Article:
Swiss tactics expose Euro fragility

The fragility of global economies, as well as their inter-reliance, has been exposed in recent weeks, with the latest examples delivered courtesy of the Swiss Franc and the Euro.

After several years of managing a cap of Swiss Franc (CHF) 1.20 per Euro, the Swiss National Bank unilaterally and immediately removed the cap, causing the Swiss Franc to appreciate by around 20% almost instantly.

As the Euro zone entered its sovereign debt crisis (think of Greece, Portugal and Spain in particular), the CHF became a safe haven currency. Funds flowed into the CHF driving the currency’s value rapidly up. This made the countries’ very large volume of exports (in 2013, more than 72% of Switzerland’s GDP was derived from exports) more expensive.

After the CHF spiked in September 2011, the Swiss National Bank applied an effective cap of CHF1.2/Euro. It did this by spending Swiss Francs to buy Euros (and some other currencies). In so doing, it acquired a vast portfolio. The problem is that much of the currency the Swiss National Bank acquired was of dubious and variable value. Eventually, that can lead to large losses, reduced liquidity and the decline of a tool available to the Swiss economy to defend itself in the future.

That is especially important because unlike similar programs (think of the US quantitative easing program that has recently ended), the Swiss have been holding foreign currencies equivalent to the value of something close to 75% of their annual GDP.

So finally, on January 15th, the Swiss National Bank pulled the pin on its currency support. The result, which clearly caught the global economy unawares, saw the CHF instantly leap in value by around 20%, to the point where the exchange rate with the Euro is approximately one for one.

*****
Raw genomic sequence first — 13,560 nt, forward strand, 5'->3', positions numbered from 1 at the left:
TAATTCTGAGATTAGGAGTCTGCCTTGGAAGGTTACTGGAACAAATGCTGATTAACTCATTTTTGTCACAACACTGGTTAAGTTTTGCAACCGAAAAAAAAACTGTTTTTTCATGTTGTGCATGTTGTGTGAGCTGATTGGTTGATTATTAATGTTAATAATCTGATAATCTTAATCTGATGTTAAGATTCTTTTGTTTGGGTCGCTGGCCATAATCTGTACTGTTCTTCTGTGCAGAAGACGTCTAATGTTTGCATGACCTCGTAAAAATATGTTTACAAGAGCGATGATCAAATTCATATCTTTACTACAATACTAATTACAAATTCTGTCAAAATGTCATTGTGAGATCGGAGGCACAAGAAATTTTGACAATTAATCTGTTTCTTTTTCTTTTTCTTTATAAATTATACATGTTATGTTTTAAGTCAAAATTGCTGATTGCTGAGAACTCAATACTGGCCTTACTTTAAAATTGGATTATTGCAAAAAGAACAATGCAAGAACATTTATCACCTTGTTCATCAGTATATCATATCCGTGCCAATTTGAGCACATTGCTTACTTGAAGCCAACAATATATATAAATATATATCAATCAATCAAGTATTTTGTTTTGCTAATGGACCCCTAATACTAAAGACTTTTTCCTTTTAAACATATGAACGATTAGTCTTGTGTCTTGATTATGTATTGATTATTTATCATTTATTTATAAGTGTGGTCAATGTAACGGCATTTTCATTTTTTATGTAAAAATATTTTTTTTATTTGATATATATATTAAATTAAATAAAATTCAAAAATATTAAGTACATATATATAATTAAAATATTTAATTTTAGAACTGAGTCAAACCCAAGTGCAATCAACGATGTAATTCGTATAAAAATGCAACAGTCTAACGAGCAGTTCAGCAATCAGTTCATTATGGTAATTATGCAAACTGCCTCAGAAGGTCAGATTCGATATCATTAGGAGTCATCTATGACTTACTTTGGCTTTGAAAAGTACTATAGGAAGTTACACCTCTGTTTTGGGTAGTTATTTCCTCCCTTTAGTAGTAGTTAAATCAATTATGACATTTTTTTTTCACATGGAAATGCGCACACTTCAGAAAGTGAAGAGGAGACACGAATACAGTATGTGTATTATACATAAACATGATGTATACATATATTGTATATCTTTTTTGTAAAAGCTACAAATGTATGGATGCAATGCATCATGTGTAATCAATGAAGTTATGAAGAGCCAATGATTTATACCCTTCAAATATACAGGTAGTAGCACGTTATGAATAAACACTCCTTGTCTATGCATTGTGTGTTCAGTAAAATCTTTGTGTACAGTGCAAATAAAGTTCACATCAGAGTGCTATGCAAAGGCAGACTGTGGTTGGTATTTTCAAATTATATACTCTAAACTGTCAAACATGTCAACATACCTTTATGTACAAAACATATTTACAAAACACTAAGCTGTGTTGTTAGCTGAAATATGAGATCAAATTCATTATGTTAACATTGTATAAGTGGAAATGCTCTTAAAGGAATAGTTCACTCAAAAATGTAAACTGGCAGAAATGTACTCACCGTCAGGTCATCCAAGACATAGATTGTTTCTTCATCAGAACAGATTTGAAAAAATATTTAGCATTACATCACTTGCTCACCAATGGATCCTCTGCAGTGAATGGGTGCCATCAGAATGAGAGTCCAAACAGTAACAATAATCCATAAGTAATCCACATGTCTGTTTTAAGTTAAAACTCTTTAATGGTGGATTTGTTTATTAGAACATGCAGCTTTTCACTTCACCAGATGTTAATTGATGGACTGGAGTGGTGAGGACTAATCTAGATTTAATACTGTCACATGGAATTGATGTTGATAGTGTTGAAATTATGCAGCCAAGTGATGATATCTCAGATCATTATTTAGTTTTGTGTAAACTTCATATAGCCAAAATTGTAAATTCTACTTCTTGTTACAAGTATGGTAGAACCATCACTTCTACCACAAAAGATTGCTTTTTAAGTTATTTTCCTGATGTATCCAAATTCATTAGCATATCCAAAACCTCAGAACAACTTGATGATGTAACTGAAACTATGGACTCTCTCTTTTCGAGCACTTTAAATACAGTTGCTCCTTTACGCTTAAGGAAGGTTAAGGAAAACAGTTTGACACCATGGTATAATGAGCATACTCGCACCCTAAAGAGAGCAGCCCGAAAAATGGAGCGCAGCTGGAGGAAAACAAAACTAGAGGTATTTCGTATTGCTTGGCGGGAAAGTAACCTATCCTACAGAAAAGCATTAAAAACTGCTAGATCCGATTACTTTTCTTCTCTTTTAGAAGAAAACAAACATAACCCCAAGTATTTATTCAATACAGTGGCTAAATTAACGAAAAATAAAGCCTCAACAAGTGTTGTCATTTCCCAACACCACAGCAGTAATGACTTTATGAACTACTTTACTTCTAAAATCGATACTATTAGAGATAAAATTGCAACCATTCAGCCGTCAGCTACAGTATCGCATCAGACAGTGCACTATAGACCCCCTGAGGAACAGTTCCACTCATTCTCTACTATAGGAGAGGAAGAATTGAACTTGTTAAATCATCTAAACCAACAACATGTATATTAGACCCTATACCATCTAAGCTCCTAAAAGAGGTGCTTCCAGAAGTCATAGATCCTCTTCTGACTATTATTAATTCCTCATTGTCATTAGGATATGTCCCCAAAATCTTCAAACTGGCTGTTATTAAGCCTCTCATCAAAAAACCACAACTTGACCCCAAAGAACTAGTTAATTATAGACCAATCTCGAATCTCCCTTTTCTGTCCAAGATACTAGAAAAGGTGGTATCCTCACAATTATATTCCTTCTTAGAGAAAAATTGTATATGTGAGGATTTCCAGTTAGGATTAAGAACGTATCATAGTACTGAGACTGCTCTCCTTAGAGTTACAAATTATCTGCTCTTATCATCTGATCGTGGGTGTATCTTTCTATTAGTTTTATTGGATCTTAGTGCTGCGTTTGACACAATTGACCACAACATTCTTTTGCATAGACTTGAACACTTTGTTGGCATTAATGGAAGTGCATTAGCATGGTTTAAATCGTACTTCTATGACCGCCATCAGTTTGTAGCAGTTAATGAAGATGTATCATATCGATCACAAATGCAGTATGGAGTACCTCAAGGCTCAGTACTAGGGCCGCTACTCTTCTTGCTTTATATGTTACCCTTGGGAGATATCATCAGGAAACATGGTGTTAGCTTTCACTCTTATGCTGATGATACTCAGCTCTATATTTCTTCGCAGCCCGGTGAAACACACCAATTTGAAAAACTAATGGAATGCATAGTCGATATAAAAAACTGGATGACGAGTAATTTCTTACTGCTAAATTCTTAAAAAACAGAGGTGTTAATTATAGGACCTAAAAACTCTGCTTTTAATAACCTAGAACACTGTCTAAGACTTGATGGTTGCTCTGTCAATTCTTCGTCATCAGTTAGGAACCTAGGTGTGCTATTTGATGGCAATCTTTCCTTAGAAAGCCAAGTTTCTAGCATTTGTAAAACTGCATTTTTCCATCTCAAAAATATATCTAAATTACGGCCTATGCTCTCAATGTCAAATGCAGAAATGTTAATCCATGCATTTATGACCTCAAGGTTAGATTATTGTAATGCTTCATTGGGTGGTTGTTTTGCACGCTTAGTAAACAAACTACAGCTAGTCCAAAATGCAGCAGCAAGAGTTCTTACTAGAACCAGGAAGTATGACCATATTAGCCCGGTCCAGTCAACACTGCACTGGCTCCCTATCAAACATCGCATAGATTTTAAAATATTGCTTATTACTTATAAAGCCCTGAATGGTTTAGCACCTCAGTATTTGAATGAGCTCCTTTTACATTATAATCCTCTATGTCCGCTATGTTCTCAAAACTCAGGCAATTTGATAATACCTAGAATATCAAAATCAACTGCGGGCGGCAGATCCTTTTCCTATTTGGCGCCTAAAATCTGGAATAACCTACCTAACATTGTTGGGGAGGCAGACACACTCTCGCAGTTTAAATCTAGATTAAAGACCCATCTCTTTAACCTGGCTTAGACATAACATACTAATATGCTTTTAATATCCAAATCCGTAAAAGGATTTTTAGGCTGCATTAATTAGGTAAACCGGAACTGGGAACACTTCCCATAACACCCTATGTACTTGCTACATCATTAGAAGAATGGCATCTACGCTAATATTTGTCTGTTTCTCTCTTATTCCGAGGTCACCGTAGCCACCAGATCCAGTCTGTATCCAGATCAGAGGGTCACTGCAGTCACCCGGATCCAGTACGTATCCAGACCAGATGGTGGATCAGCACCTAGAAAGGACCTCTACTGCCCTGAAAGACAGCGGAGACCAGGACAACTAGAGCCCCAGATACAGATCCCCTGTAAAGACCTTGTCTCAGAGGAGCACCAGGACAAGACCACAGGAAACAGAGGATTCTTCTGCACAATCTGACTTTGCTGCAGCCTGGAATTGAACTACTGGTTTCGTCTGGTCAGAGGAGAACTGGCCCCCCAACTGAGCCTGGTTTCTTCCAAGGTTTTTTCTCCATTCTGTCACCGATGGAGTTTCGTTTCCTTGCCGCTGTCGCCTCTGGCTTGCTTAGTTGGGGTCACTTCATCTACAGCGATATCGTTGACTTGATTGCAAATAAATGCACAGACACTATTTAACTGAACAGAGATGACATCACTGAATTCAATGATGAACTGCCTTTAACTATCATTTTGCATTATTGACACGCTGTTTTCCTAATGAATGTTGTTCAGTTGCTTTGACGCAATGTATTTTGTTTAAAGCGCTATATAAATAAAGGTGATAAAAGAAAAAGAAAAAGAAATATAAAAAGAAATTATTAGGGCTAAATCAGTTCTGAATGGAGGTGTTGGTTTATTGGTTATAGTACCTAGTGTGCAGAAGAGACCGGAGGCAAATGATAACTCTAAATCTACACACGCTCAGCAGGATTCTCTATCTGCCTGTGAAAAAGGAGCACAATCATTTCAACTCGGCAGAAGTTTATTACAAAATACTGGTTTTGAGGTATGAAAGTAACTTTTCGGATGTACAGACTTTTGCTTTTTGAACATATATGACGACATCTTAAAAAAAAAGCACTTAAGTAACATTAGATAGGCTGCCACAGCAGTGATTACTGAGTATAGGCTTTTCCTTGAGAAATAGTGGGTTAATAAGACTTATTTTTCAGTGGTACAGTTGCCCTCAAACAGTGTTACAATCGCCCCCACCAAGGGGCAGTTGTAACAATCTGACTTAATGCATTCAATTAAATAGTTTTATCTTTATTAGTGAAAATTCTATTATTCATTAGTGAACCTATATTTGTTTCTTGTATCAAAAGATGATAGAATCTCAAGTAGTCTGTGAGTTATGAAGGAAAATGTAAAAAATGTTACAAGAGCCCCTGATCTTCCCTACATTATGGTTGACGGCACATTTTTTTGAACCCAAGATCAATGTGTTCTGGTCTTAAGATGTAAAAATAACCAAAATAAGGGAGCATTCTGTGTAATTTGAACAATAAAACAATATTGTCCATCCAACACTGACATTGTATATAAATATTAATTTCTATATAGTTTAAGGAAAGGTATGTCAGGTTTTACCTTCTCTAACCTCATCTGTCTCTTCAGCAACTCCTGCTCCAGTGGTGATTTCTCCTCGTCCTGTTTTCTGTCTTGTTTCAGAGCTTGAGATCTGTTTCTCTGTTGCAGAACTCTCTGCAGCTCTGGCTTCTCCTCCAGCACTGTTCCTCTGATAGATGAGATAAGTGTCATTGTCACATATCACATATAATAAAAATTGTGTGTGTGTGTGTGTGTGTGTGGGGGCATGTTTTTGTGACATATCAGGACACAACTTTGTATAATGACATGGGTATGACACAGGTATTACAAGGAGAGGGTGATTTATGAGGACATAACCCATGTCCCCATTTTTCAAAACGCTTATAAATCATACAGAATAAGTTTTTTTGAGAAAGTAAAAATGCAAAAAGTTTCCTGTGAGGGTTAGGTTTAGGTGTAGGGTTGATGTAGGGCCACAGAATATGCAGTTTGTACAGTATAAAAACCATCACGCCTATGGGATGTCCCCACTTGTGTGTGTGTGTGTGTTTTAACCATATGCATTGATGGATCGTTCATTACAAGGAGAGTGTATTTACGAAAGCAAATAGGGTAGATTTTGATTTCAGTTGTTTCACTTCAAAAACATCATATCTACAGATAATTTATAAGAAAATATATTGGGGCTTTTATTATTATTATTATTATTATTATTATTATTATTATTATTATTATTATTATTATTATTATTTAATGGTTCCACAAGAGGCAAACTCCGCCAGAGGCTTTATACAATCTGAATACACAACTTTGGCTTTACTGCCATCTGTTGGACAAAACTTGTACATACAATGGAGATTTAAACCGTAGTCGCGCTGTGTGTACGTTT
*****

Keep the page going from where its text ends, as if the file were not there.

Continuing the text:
The implications in Europe are enormous. Loans taken out in CHF in poorly performing European countries now cost 20% more to repay. The International Monetary Fund and others have warned of a renewed bout of currency shocks and economic woes.

Further afield, the Swiss affair has jammed the Euro lower against the US Dollar and the Australian Dollar, among other currencies. Commentators now expect the European Central Bank to begin its own program of currency control to defend the value of the Euro.

What this house of cards is exposing is that private sector demand and growth, driven by consumption, is stagnant in major economies. The artificial sustenance of some currencies may help hide the situation, but it isn’t addressing it.

The repercussions of the Swiss move have been felt around the world, in varying degrees. At least one hedge fund went bust and speculators have fared variously, but the main implications for those involved in trading is the weakness of the Euro. Its exports, many of them already cheap, may well continue to be cheaper.